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College volleyball: VCU coach says he was fired because he is gay

Published: Saturday, Dec. 1, 2012 12:08 a.m. CDT
Caption
(AP)
Former Virginia Commonwealth University's women's volleyball coach James Finlay poses with his team's photo Nov. 29 at his home in Richmond, Va. Finlay, fired by Virginia Commonwealth, says he was dismissed because he is gay. He wants his job back.

RICHMOND, Va. – VCU women’s volleyball coach James Finley is fighting to get his job back after he says he was fired because he is gay.

Finley, 52, has filed a complaint with VCU’s Office for Institutional Equity. University spokesperson Pamela D. Lepley said an investigation is being conducted and must be completed within 45 days.

Finley was fired on Nov. 19, one day after the Rams lost in the semifinals of the Atlantic 10 Conference tournament. The Rams finished 25-6, their best winning percentage (.806) in Finley’s eight-year tenure and their first season in the A-10.

Finley said when he met with athletic director Ed McLaughlin and executive associate AD Jeff Cupps, they told him their decision not to renew his contract – which expires Dec. 31 – had nothing to do with his win-loss record of 151-116.

Over Thanksgiving break, Finley said, “My husband and I were talking about it, and we can’t just walk away.”

Finley said a lot of the tension began when McLaughlin, 39, took over as the AD in mid-August. The coach said he started feeling isolated.

Kristin Boyd, a fifth-year senior, said the meeting left her and other volleyball players confused, especially since the season had gone so well.

Finley said he hopes the outcome of the university’s investigation is based solely on his record as a coach.

“You always want to be judged on your work,” he said, “not on who you love.”

Phone messages left at McLaughlin’s office were not returned to The Associated Press. In a Nov. 19 release announcing Finley’s dismissal, McLaughlin said: “Our program needs a different direction and different leadership to attain our goals of achieving at an elite level nationally.”

McLaughlin, who was the AD at Niagara for 6 years before arriving at VCU, issued another statement this week after Finley went public with his complaint.

“I came to VCU because of how the university embraces diversity and inclusive excellence and fosters a community where differences are valued and respected,” McLaughlin said. “It is unfortunate that Mr. Finley feels the decision not to renew his contract was based on anything other than previously stated concerns about the volleyball program.”

Lepley said she could not discuss Finley’s dismissal for privacy reasons, but said in another statement that the school and McLaughlin “are fully committed to the core value of diversity - as reflected in the university’s diversity statement and strategic plan” and that VCU practices “the spirit of that policy statement every day.”

Finley believed that was true at the urban university in downtown Richmond until McLaughlin arrived. Then, Finley said things changed.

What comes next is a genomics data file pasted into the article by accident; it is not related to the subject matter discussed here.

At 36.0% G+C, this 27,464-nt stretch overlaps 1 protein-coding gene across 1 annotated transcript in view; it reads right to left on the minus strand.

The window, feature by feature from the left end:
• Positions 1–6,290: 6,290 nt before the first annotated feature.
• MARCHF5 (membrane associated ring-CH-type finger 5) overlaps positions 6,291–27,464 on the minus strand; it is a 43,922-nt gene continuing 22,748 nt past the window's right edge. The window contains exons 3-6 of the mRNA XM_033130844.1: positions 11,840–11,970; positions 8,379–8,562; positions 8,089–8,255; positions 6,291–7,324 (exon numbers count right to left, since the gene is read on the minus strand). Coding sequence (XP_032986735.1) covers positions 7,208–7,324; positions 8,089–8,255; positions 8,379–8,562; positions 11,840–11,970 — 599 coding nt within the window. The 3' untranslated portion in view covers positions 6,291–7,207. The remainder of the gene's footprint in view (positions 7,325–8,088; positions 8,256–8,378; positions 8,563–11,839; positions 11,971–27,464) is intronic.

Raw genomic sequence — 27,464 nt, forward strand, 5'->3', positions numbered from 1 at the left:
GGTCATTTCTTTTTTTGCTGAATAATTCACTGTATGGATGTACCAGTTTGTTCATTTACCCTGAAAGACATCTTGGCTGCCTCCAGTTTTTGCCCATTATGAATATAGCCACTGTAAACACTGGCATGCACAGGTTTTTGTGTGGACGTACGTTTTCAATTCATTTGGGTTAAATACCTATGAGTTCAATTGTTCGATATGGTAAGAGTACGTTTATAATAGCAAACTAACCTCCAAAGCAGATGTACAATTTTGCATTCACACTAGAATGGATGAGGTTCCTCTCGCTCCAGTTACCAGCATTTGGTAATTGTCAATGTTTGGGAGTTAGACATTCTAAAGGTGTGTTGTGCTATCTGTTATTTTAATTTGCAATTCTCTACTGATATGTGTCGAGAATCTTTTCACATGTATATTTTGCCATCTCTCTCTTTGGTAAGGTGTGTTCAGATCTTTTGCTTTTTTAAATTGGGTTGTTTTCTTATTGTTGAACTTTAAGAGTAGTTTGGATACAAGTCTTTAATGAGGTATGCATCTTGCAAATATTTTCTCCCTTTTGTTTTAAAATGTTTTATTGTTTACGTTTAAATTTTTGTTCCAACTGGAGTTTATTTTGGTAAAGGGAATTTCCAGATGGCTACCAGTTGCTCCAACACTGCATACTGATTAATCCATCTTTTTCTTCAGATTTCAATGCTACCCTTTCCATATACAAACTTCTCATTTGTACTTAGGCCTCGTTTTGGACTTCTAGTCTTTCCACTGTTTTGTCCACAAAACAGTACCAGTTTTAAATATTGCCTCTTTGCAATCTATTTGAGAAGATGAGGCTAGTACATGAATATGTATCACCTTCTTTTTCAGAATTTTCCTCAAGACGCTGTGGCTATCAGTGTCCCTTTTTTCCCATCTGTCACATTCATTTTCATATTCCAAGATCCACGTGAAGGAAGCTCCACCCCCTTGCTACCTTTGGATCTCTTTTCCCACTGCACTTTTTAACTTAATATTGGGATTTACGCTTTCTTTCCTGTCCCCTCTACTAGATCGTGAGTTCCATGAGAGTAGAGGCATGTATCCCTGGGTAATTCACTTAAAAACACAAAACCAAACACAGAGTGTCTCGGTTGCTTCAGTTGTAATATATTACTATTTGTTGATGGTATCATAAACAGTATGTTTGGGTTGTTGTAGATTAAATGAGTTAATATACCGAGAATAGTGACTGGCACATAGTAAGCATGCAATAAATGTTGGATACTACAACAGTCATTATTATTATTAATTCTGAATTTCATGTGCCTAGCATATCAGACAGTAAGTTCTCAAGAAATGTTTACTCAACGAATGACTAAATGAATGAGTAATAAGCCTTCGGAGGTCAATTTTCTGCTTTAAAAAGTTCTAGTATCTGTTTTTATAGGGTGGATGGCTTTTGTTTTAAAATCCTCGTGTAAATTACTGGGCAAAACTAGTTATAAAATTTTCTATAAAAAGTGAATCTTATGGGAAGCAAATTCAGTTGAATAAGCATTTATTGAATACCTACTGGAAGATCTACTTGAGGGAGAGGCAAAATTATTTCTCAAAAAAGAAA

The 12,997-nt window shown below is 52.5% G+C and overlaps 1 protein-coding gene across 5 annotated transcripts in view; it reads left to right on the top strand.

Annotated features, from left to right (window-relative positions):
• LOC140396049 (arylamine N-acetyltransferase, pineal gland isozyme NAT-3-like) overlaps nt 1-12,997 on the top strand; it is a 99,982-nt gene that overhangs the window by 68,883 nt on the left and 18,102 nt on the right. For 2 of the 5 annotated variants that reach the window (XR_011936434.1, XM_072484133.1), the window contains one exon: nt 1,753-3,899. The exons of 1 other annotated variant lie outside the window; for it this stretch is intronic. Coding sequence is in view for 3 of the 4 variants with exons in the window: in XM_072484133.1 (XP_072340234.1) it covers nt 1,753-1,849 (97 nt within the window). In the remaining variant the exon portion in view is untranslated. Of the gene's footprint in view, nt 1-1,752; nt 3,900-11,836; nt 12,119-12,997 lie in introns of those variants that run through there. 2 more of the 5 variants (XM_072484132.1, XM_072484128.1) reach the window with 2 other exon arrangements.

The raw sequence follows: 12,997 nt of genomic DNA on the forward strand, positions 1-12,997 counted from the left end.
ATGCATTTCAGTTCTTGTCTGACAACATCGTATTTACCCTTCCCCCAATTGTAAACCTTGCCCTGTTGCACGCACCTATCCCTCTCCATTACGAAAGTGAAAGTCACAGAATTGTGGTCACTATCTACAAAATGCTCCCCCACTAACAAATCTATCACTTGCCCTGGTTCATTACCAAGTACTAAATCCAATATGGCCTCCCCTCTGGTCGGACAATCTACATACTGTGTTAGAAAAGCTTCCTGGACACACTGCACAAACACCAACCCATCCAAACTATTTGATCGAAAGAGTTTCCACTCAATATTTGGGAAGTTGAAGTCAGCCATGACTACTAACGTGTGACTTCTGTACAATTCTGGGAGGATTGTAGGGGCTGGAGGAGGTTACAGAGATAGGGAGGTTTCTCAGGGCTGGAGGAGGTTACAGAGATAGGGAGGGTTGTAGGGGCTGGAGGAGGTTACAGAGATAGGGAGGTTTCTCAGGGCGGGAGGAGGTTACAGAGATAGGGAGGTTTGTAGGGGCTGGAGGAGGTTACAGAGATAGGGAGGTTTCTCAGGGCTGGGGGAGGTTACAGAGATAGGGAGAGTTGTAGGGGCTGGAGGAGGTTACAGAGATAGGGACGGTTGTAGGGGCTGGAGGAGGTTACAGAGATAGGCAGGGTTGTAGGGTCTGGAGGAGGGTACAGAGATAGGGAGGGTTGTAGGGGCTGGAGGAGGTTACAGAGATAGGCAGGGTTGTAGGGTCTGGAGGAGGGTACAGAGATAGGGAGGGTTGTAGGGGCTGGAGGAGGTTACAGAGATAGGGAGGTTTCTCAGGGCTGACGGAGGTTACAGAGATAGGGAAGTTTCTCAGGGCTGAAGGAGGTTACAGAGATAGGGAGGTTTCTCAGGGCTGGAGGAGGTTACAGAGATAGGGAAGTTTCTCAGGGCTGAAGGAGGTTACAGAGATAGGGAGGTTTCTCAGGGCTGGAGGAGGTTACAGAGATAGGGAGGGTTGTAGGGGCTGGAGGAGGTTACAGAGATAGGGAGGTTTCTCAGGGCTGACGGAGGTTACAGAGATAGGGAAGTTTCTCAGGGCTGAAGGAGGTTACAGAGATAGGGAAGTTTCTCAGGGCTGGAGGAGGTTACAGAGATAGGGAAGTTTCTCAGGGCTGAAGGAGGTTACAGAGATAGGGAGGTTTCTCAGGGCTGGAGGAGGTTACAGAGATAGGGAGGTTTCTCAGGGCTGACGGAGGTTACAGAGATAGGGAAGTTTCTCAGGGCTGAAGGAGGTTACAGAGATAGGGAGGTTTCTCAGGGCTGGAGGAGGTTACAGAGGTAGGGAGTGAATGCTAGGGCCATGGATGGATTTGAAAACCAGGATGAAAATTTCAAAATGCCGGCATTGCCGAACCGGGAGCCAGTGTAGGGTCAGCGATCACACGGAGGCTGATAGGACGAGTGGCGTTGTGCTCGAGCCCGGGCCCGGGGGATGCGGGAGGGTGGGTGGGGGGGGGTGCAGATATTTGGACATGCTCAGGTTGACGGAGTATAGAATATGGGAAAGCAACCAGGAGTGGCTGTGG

Before he was summoned to McLaughlin’s office to be fired, Finley said he and the AD had never had a conversation. When they passed in the hallway, Finley said he would say hello, and McLaughlin never acknowledged him. The coach said at one athletic event, McLaughlin mingled with other coaches and donors, but McLaughlin walked away whenever he tried to join a conversation.

“We would take our team to watch men’s soccer, women’s soccer, field hockey and Ed would be down on the bench, he would be high-fiving the kids, interacting with them,” Finley said. “He knew them by name. ... He didn’t come to our games, he never introduced himself to our girls, didn’t participate with us.”

VCU has become a special place to Finley, he said, because of how fully it embraces diversity, and how it always made the coach, his husband, John Sternlicht, and their three sons feel “welcome, not tolerated.” Sternlicht said much of the athletic department attended their wedding 2˝ years ago.

Finley said to walk away, rather than speak out, would send the wrong message.

The most stinging blow on the day he was fired came when Finley received a call from some of his players, who he described as “distraught” after having met with McLaughlin to learn of his firing. When they told him McLaughlin said he wanted to hire someone “that will represent the university well,” Finley said “that just stabbed me in the heart.”

“When you’ve fought discrimination your whole life, you’re used to code things like ‘new direction,’ ‘we want someone to represent us well,’” Finley said. “In other words, I don’t want a gay person representing me well.”

Kristin Boyd, a fifth-year senior who is graduating next weekend, said the meeting left her and other volleyball players confused, especially since the season had gone so well.

Finley said he hopes the outcome of the university’s investigation is based solely on his record as a coach.

“You always want to be judged on your work,” he said, “not on who you love.”

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